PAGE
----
Submerged Homes, Psychological Casualties And How To Help
Climate, Health and Equity Newsletter

Submerged Homes, Psychological Casualties And How To Help

Hot Topic: Dorian. Hurricane Dorian’s ferocity has weakened since it struck the Bahamas, but its devastation to the island nation is being described in apocalyptic terms.

More than 13,000 homes have been destroyed, most of which are unlikely to be covered by insurance. With 70 percent of homes underwater, both the death toll and the health impacts on survivors are expected to rise sharply. And there has been catastrophic damage to the country’s infrastructure, making aid exceptionally difficult to deliver and the road to rebuilding uncertain.

The science connecting climate change to massive hurricanes like Dorian is strong. Despite this, the Trump administration has worked to roll back 84 regulations designed to curb emissions, protect our air and water, and fight climate change. The Pope has urged government leaders to take drastic action, and soon youth around the world will take to the streets demanding change.

As we brace for Dorian’s weakened yet still threatening presence in the Carolinas, now is a time to ask: what are each and every one of us doing to demand more from our leaders, and to help be a part of the climate solution?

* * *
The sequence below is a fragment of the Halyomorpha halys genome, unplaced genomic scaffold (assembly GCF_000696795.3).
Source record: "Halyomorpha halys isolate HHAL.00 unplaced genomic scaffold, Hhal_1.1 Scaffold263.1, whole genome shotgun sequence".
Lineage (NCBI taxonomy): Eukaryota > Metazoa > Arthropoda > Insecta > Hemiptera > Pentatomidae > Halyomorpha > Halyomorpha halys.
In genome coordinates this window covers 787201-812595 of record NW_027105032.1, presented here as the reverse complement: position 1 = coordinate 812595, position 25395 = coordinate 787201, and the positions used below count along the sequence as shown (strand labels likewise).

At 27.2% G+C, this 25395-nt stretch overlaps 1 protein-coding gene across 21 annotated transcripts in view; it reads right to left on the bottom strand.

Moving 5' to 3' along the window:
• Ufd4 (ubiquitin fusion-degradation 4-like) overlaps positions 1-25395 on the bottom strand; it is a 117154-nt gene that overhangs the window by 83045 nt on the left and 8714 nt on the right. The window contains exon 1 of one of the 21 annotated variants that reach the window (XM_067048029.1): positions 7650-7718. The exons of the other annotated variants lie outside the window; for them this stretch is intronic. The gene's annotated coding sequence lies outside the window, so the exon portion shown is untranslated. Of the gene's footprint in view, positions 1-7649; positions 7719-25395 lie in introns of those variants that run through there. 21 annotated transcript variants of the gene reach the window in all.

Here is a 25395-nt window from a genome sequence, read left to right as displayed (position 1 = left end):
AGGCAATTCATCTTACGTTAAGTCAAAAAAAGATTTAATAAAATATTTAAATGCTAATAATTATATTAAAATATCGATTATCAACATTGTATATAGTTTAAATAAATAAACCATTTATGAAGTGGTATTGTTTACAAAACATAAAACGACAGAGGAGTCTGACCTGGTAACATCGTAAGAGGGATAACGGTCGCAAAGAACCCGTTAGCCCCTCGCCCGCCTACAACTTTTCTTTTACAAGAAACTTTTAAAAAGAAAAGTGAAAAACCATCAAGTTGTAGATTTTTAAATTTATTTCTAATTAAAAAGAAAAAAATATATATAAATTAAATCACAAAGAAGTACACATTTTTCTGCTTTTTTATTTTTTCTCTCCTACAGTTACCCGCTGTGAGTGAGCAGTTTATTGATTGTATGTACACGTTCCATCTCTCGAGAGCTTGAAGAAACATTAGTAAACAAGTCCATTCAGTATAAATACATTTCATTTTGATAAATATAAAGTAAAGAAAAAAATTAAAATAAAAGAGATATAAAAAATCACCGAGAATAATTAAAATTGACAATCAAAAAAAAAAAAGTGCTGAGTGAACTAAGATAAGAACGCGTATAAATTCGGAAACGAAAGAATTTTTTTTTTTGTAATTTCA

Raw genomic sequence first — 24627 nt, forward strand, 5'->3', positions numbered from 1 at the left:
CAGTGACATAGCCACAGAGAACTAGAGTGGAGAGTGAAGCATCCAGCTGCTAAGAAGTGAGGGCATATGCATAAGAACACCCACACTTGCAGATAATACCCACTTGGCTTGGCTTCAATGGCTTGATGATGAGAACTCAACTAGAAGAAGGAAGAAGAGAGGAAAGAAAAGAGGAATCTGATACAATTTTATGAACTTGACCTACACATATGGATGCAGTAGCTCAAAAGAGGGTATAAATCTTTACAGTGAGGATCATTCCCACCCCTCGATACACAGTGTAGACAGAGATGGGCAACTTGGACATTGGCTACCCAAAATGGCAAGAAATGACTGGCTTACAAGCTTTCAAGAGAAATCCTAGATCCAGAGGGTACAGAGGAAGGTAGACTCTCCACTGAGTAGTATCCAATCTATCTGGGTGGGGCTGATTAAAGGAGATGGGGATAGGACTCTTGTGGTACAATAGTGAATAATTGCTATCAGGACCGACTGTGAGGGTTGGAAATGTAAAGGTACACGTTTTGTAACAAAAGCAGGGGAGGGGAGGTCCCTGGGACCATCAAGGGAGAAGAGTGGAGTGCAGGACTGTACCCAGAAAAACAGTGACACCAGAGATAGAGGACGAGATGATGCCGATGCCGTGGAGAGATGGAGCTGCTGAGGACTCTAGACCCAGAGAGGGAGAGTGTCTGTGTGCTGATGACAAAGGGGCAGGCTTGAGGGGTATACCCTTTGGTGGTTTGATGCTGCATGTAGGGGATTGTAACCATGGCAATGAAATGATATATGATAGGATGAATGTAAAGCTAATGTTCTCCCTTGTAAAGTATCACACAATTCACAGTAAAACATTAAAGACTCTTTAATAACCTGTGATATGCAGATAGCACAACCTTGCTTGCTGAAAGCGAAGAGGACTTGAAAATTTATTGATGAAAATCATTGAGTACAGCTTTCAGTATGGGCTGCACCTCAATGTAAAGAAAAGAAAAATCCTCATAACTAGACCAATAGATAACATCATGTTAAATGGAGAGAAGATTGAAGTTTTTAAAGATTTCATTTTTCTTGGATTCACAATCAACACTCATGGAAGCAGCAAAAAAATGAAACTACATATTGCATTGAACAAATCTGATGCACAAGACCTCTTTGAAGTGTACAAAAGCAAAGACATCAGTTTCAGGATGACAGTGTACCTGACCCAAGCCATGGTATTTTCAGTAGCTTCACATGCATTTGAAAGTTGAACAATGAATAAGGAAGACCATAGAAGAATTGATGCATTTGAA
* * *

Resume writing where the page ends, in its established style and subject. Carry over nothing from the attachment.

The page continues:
—Matt & Traci, GMMB

Health
A humanitarian crisis is unfolding in the Bahamas, with 70 percent of homes underwater, more than 60,000 people with no food or clean drinking water and relief groups struggling to reach survivors. (The Weather Channel)

New research shows that exposure to extreme or even moderate weather events may result in ‘psychological casualties‘ with significant impacts on mental health. (U.S. News)

Satellite slide-to-reveal images show more than 60% of Grand Bahama island submerged by Hurricane Dorian. (CNBC)

The human population is expected to climb to 9.7 billion by midcentury, while the global food supply is predicted to plummet due to climate change. (Time)

Equity
As Dorian makes it way up the U.S. coast, the cost of evacuation keeps many at home — even if that home is in the danger zone. (NBC)

Women bear the brunt of extreme weather events such as drought, flooding, and disease outbreaks because they lack economic, political and legal power. (Relief Web)

Politics & Economy
Of the estimated 130,000 homes wiped out by Dorian, the ‘vast majority’ are unlikely to be covered by insurance. (Paywall: Wall Street Journal)

Because of climate change, economically devastating mega-storms could become our new normal. (Forbes)

The Trump administration has worked to repeal 84 environmental regulations, unraveling efforts by previous administrations to protect our land, air and water, reduce emissions, and fight climate change. (The New York Times)

Action
Pope Francis has urged governments and politicians to take drastic measures to reduce the use of fossil fuels, saying the world is facing a climate emergency. (Reuters)

Here are the organizations helping hurricane victims and how you can support them. (Fast Company)

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“We have caused a climate emergency that gravely threatens nature and life itself.”
—Pope Francis

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